Amman businesses left reeling after flash floods hit downtown
Shop owners are sceptical of government promises of compensation
Life slowly returned to normal on Sunday in downtown Amman – the Jordanian capital which was hit the hardest by a weekend of torrential rains and floods.
Dozens of shop owners and importers in the city's economic heart were clearing out premises, now piled high with wet boxes, mildewed fabric and broken electronics.
Despite all efforts to return to business as usual, the area – lined with tourist sites and shops – was still visibly reeling from the damage caused by three-metre-high floods on Thursday.
For business owners in the downtown area already struggling with Jordan’s sluggish economy the heavy flooding brought added hardship.
At Orbit Stars Electrical importer and wholesaler in Souk Al Jumleh, owner Ali Saad’s sons on Sunday were rifling through mounds of mud-caked electric fans, blenders, heaters and overturned filing cabinets.
The floods have cost them JD100,000 (Dh518,000) in inventory, in addition to the JD60,000 they had paid in customs fees and taxes to clear their imported goods. For a family business employing six brothers and their six sons, they describe the floods as a “catastrophe.”
“Our entire extended family and their immediate families all depend on this business,” said Yousef Ali Saad, 27, as he picked up a soaking-wet surround-sound stereo speaker – a set which cost JD100 to import and of which dozens were lying around. “This is the lifeline for dozens of men, women and children.”
Yousef closed up the warehouse and storefront on Thursday afternoon, leaving just three minutes before the floods hit. The decision likely saved his life.
“We count our blessings,” said Ali Saad, the owner, who cut a business trip in China short to rush to Amman on Saturday. “But between the refugees, neighbouring wars, and now the floods – it is like we go from one crisis to the next in Jordan.”
The Amman Chamber of Commerce called on the government to quickly compensate the owners of 60 shops and companies for over JD2 million in losses claiming that a lack of preparedness and poor infrastructure failed to divert the rainwater which submerged the downtown valley.
Shop owners expect little due to precedent. Officials had promised compensation after a less-devastating flood hit these storefronts in 2015. Not a dinar materialised, they say.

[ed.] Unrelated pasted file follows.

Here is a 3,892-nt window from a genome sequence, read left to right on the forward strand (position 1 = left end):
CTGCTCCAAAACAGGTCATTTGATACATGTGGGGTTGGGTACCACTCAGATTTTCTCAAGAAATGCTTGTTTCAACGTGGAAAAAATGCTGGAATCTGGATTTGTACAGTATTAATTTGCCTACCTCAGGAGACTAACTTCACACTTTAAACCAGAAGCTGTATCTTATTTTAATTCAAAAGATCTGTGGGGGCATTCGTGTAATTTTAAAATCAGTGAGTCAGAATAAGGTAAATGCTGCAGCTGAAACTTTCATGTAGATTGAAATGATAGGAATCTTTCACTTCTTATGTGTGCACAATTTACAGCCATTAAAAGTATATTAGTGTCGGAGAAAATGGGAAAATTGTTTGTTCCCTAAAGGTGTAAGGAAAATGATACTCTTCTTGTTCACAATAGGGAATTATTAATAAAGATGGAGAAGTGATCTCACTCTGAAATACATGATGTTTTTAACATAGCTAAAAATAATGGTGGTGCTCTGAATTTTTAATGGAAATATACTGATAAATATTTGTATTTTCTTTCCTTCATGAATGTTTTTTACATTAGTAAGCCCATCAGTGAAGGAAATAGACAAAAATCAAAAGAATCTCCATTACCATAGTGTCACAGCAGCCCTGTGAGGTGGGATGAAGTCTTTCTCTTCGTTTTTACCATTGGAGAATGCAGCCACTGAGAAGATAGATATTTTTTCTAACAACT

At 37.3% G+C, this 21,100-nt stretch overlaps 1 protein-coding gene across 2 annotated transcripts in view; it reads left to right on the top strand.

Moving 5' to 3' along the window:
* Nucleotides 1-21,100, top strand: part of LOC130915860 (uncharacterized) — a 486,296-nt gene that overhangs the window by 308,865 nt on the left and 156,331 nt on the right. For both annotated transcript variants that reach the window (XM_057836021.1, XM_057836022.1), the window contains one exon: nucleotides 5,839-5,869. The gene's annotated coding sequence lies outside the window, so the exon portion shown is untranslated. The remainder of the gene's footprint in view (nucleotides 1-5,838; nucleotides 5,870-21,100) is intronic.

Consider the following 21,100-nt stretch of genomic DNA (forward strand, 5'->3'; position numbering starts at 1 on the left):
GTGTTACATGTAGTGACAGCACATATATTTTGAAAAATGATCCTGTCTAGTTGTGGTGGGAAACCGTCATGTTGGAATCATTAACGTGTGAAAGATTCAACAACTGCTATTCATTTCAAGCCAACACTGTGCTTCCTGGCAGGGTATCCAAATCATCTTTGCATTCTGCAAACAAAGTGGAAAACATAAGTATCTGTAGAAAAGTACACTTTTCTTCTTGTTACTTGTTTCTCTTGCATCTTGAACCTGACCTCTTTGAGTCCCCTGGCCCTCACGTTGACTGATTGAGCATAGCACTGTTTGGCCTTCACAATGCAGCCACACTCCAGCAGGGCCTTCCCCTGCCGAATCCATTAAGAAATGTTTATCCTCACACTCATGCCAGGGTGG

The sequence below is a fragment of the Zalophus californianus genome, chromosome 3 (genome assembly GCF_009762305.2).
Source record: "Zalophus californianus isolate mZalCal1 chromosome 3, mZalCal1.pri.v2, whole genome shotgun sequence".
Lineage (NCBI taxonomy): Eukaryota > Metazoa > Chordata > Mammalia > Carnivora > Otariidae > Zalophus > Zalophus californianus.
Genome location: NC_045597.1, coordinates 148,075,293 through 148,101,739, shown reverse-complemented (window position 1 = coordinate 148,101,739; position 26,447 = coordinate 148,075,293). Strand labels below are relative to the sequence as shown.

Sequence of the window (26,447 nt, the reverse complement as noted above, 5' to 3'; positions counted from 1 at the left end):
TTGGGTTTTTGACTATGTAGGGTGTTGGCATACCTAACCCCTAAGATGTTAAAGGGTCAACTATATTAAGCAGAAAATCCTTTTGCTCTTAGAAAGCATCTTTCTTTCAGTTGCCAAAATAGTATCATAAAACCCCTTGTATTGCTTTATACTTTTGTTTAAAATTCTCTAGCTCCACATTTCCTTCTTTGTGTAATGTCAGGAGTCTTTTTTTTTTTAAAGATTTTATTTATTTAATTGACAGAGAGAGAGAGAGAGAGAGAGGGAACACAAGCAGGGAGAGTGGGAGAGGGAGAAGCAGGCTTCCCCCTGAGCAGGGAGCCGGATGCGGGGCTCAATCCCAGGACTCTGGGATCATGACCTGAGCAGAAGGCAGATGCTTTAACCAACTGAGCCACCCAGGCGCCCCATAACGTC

Some say that if they cannot recoup some of their losses, they will shutter for good.
“The market was already dead, and we already were suffering from a lack of customers,” said Ahmed Ali, who after suffering six months of losses before the floods, is now considering closing his electronics store in downtown Amman. “Very few people in Jordan have the money to make a purchase, and we can no longer afford to stay open.”
In response to the damage, Jordanian citizens launched a social media campaign and hashtag “yalla, let’s go downtown”, encouraging Jordanians and visitors to purchase from the struggling businesses.
The Greater Amman Municipality said it will waive affected shop owners from license and municipal cleaning fees, around JD150 annually, for a two-year period to lessen their economic burden.
Meanwhile, Amman’s Roman Theatre reopened to visitors late on Saturday after pumping out thousands of gallons of water.
The downpour brought 34 million cubic metres of rainfall to Jordan’s dams, which the kingdom relies on for the bulk of its water needs, placing them at an average 50 per cent capacity, and three dams overfull, the ministry of water and irrigation said in a statement.
Jordan has received a 110 per cent increase in rainfall compared to the same period between 2017 and 2018.
The sudden, heavy rains this winter created torrential, fast-moving floods on a scale previously unseen, including a flash-flood that killed 21 people, mainly school students, near the Dead Sea in November.
According to previous civil defence statements, 28 citizens have drowned in rain-induced floods across the kingdom in the last four months.
Updated: March 4, 2019 12:47 PM